Evaluating Information Sources The Web and print sources
Evaluating Information Sources
The Web and print sources (ex. books, magazines, newspaper) provide billions of pieces of information.
Unfortunately not all are reliable, relevant accurate, unbiased, or up-to-date.
Therefore being used, information should be evaluated.
A useful tool of evaluation is CARRDS.
üC üA üR üR üD üS üS CREDIBILITY ACCURACY RELIABLITY RELEVANCE DATE SOURCE SCOPE & PURPOSE
CREDIBILITY – The quality and capacity of belief. ®Who is the author? What are his or her credentials? Education? Experience? ®What evidence is offered of his or her knowledge?
ACCURACY – Freedom from mistake and error. ®Can facts, statistics, or other information be verified through other sources? ®Do there appear to be errors on the page (i. e. , spelling, grammar, facts)?
RELIABILITY – The extent to which a source gives the same information as other sources. ®Does the source present a particular view or bias? ®Is the information affiliated with an organization that has a particular political
RELEVANCE – The relationship to the focused topic or question. ®Does the information directly support thesis or help to answer the question? ®Can it be eliminated or ignored because it
DATE – The time at which an information source is published or produced. ®Does this project need current, up- to-date information? ®When was this Web page created? When was it last updated?
SOURCE – A primary reference work or point of origin. ®Is the information based on primary or secondary sources? ®Did the author document his or her sources? ®What kind of links or further reading
SOURCE & PURPOSE – The range of information on a given topic and the reason behind its creation. ®Does this source address thesis in a comprehensive or peripheral way? ®Is and it material that can easily be read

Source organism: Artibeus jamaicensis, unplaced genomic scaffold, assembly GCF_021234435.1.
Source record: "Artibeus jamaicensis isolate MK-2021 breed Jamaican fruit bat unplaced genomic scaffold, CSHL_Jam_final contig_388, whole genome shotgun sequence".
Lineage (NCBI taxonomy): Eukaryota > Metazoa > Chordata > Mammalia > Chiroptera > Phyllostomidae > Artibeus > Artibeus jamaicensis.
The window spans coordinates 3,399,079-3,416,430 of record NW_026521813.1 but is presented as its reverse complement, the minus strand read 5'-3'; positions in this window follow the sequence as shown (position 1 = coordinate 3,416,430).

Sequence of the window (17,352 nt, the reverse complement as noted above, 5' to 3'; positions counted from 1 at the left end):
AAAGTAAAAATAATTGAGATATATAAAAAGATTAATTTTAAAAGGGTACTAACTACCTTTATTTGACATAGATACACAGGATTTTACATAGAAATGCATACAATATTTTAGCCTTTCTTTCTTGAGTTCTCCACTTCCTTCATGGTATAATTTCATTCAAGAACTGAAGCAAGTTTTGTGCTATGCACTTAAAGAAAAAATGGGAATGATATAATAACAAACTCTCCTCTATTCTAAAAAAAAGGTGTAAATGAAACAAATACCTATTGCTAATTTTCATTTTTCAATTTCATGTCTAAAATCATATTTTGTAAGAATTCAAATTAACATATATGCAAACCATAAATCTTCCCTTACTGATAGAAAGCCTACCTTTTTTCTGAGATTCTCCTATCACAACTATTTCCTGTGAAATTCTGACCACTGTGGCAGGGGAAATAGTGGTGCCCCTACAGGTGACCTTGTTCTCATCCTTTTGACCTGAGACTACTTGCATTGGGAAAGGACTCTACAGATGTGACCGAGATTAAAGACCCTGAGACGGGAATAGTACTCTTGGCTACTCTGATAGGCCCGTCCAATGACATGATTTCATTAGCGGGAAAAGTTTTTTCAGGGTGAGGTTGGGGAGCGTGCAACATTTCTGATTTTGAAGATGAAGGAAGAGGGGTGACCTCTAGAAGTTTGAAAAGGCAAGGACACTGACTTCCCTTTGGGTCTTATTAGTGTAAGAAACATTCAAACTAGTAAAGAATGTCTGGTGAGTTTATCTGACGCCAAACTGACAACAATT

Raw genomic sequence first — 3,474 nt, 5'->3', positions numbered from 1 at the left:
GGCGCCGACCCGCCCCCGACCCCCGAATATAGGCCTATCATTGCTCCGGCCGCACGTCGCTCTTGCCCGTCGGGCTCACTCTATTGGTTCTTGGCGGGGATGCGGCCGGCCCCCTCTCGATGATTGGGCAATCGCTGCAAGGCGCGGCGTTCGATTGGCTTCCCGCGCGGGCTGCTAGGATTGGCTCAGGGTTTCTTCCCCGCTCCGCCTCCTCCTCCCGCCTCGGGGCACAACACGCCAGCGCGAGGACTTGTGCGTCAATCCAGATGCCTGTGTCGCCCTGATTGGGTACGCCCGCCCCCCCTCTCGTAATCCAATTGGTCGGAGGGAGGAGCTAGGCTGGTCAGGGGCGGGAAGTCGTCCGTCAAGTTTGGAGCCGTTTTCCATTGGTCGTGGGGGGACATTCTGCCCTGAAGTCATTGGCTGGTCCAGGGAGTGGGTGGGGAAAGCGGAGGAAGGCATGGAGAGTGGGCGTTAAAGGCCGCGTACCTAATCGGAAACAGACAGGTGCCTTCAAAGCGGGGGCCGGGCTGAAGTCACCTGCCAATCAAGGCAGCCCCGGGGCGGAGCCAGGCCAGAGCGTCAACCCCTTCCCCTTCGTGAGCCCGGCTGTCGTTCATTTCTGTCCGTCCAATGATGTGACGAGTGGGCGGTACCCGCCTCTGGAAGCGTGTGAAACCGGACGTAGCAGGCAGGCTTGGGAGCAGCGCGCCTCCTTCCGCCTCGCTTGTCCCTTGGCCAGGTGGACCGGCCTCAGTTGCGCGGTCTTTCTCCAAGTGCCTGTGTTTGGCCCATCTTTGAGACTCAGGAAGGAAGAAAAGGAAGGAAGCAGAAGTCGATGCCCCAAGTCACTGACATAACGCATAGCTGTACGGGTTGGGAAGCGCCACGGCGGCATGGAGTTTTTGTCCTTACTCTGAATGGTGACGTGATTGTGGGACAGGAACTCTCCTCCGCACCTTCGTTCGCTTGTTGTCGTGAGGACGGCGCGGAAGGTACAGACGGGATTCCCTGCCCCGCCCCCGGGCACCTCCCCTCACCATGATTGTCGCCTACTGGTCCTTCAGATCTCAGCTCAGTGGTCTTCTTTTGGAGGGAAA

ü These questions should be posed each time a research source is considered. ü If the source does not pass any element of the CARRDS test, it should not be used.
The free Web is the part of the Web that is accessible by search engines. A search engine is an information retrieval system. It is the most common tool used to locate information on the Web. Search engines help to minimize the time required to find information and the amount of information which must be consulted.
Examples of Search Engines A search engine is often free and so you get what you pay for……it is sometimes not trustworthy. Examples: üAlta. Vista üInfoseek üGoogle üYahoo üExcite üDogplie üLycos
Another strategy designed for evaluating Web content is to examine the end or suffix of the domain name. This helps to: 1. gauge the validity of the information and 2. gauge any potential bias.
The suffix identifies who the source of information is and, therefore, what their purpose is in conveying that information.
Examples of Domain Suffixes. com – A commercial site. Purpose to sell a product or service. May have a built-in bias that you must be aware of. . biz – A business that could be trying to sell a product or service. May have built-in bias. . edu – A school, university, museum, or educational site. Normally reliable. . gov – A U. S. government site. Normally reliable. . int – An international institution. Normally reliable. . mil – A U. S. military site. Normally reliable. . museum – A museum. Often reliable. name – An individual Internet user. Not reliable and may have bias. net – A network service provider, Internet administrative